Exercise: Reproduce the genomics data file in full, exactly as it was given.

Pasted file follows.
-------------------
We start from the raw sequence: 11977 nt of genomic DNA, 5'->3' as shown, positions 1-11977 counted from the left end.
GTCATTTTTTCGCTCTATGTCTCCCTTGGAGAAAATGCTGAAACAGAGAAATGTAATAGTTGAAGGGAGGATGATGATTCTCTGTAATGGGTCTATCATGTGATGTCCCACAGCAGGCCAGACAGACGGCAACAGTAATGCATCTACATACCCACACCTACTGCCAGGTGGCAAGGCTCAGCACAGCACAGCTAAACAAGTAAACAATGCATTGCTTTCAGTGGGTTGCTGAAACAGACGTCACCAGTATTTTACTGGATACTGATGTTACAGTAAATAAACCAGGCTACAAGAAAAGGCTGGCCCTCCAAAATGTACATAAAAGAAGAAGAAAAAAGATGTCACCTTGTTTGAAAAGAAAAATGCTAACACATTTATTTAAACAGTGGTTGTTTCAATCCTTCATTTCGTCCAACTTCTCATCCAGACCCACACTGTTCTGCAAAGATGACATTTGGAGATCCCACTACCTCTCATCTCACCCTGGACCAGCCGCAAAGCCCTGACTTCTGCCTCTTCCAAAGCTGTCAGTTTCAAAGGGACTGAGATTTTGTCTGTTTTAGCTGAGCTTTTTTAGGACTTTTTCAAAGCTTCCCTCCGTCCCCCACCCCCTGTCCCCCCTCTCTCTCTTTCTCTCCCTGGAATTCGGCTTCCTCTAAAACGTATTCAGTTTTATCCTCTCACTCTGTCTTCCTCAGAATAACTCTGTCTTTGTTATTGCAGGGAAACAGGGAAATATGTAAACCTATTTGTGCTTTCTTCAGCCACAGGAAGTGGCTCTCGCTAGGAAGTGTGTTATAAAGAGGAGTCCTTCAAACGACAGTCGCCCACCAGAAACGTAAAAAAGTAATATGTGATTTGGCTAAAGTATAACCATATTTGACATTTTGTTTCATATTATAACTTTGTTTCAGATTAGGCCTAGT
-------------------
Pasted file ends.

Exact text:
We start from the raw sequence: 11977 nt of genomic DNA, 5'->3' as shown, positions 1-11977 counted from the left end.
GTCATTTTTTCGCTCTATGTCTCCCTTGGAGAAAATGCTGAAACAGAGAAATGTAATAGTTGAAGGGAGGATGATGATTCTCTGTAATGGGTCTATCATGTGATGTCCCACAGCAGGCCAGACAGACGGCAACAGTAATGCATCTACATACCCACACCTACTGCCAGGTGGCAAGGCTCAGCACAGCACAGCTAAACAAGTAAACAATGCATTGCTTTCAGTGGGTTGCTGAAACAGACGTCACCAGTATTTTACTGGATACTGATGTTACAGTAAATAAACCAGGCTACAAGAAAAGGCTGGCCCTCCAAAATGTACATAAAAGAAGAAGAAAAAAGATGTCACCTTGTTTGAAAAGAAAAATGCTAACACATTTATTTAAACAGTGGTTGTTTCAATCCTTCATTTCGTCCAACTTCTCATCCAGACCCACACTGTTCTGCAAAGATGACATTTGGAGATCCCACTACCTCTCATCTCACCCTGGACCAGCCGCAAAGCCCTGACTTCTGCCTCTTCCAAAGCTGTCAGTTTCAAAGGGACTGAGATTTTGTCTGTTTTAGCTGAGCTTTTTTAGGACTTTTTCAAAGCTTCCCTCCGTCCCCCACCCCCTGTCCCCCCTCTCTCTCTTTCTCTCCCTGGAATTCGGCTTCCTCTAAAACGTATTCAGTTTTATCCTCTCACTCTGTCTTCCTCAGAATAACTCTGTCTTTGTTATTGCAGGGAAACAGGGAAATATGTAAACCTATTTGTGCTTTCTTCAGCCACAGGAAGTGGCTCTCGCTAGGAAGTGTGTTATAAAGAGGAGTCCTTCAAACGACAGTCGCCCACCAGAAACGTAAAAAAGTAATATGTGATTTGGCTAAAGTATAACCATATTTGACATTTTGTTTCATATTATAACTTTGTTTCAGATTAGGCCTAGT